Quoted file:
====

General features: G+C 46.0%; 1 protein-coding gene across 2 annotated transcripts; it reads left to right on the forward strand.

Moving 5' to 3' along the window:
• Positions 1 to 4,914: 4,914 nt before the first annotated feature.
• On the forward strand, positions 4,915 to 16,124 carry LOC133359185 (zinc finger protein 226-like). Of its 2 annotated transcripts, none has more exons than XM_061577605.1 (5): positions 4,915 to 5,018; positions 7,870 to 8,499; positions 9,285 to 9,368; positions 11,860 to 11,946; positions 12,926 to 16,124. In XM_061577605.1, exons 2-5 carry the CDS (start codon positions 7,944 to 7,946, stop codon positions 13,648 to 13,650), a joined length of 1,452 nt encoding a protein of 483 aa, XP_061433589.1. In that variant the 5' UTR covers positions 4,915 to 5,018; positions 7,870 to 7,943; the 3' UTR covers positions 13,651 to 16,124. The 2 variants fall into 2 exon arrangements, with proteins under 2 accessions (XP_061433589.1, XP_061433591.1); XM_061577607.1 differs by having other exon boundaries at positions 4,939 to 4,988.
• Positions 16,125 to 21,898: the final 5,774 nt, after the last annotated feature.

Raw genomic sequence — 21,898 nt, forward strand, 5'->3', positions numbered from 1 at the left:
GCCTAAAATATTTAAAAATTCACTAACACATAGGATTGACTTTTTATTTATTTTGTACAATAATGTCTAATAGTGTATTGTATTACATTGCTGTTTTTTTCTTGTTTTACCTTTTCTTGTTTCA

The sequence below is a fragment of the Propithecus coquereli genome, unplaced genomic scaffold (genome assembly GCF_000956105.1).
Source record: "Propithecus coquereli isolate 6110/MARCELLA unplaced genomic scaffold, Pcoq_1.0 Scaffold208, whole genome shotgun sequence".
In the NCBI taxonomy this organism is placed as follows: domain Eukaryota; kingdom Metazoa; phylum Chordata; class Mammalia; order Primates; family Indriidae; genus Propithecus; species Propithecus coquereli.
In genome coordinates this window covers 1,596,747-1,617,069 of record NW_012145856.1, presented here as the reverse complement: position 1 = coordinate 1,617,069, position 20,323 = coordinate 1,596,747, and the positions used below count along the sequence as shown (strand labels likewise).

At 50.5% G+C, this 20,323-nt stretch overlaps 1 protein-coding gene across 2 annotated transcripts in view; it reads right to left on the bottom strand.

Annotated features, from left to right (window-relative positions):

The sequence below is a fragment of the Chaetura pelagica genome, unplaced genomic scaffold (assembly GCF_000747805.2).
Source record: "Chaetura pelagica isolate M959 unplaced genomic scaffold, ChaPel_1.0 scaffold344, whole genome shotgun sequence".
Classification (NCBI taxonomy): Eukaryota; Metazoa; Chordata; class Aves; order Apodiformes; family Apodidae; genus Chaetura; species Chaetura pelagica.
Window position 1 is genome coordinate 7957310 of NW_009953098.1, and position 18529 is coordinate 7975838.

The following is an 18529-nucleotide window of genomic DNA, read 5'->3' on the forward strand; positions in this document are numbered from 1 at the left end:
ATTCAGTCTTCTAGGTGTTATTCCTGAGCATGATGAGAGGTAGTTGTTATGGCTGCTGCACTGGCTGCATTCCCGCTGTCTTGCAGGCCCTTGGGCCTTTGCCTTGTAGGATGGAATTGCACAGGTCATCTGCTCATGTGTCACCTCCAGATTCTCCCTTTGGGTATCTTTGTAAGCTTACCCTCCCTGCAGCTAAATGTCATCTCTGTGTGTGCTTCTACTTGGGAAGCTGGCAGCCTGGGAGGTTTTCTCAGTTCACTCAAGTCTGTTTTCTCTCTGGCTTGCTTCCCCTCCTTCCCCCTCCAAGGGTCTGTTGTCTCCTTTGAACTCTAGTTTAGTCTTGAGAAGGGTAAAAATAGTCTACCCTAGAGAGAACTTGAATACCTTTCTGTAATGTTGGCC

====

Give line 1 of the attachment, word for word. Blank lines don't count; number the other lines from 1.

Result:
General features: G+C 46.0%; 1 protein-coding gene across 2 annotated transcripts; it reads left to right on the forward strand.